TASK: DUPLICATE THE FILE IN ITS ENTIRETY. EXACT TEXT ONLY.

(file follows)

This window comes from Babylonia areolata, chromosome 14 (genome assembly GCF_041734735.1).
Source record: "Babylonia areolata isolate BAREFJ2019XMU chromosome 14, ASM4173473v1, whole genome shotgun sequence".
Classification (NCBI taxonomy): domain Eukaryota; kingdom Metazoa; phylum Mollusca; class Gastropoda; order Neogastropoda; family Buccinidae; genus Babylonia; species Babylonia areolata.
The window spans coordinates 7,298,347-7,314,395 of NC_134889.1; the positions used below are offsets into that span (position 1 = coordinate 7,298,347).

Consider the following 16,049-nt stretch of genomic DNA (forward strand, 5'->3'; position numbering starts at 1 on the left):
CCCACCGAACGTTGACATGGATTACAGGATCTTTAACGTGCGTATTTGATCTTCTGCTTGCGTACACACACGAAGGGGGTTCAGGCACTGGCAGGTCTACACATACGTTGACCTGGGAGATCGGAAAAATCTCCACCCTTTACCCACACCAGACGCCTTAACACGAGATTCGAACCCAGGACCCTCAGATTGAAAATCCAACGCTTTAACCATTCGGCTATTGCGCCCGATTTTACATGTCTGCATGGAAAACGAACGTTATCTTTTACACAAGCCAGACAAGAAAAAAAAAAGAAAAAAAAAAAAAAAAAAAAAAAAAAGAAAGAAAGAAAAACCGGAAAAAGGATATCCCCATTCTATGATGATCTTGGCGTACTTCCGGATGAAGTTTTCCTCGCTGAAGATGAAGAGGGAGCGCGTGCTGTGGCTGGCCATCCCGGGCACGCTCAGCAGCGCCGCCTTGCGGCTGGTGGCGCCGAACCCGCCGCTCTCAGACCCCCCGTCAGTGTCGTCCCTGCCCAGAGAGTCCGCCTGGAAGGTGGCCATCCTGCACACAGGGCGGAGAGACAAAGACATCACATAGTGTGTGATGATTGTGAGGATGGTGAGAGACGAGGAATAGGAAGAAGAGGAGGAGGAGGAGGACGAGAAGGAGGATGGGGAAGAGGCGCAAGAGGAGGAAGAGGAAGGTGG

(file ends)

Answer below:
This window comes from Babylonia areolata, chromosome 14 (genome assembly GCF_041734735.1).
Source record: "Babylonia areolata isolate BAREFJ2019XMU chromosome 14, ASM4173473v1, whole genome shotgun sequence".
Classification (NCBI taxonomy): domain Eukaryota; kingdom Metazoa; phylum Mollusca; class Gastropoda; order Neogastropoda; family Buccinidae; genus Babylonia; species Babylonia areolata.
The window spans coordinates 7,298,347-7,314,395 of NC_134889.1; the positions used below are offsets into that span (position 1 = coordinate 7,298,347).

Consider the following 16,049-nt stretch of genomic DNA (forward strand, 5'->3'; position numbering starts at 1 on the left):
CCCACCGAACGTTGACATGGATTACAGGATCTTTAACGTGCGTATTTGATCTTCTGCTTGCGTACACACACGAAGGGGGTTCAGGCACTGGCAGGTCTACACATACGTTGACCTGGGAGATCGGAAAAATCTCCACCCTTTACCCACACCAGACGCCTTAACACGAGATTCGAACCCAGGACCCTCAGATTGAAAATCCAACGCTTTAACCATTCGGCTATTGCGCCCGATTTTACATGTCTGCATGGAAAACGAACGTTATCTTTTACACAAGCCAGACAAGAAAAAAAAAAGAAAAAAAAAAAAAAAAAAAAAAAAAAGAAAGAAAGAAAAACCGGAAAAAGGATATCCCCATTCTATGATGATCTTGGCGTACTTCCGGATGAAGTTTTCCTCGCTGAAGATGAAGAGGGAGCGCGTGCTGTGGCTGGCCATCCCGGGCACGCTCAGCAGCGCCGCCTTGCGGCTGGTGGCGCCGAACCCGCCGCTCTCAGACCCCCCGTCAGTGTCGTCCCTGCCCAGAGAGTCCGCCTGGAAGGTGGCCATCCTGCACACAGGGCGGAGAGACAAAGACATCACATAGTGTGTGATGATTGTGAGGATGGTGAGAGACGAGGAATAGGAAGAAGAGGAGGAGGAGGAGGACGAGAAGGAGGATGGGGAAGAGGCGCAAGAGGAGGAAGAGGAAGGTGG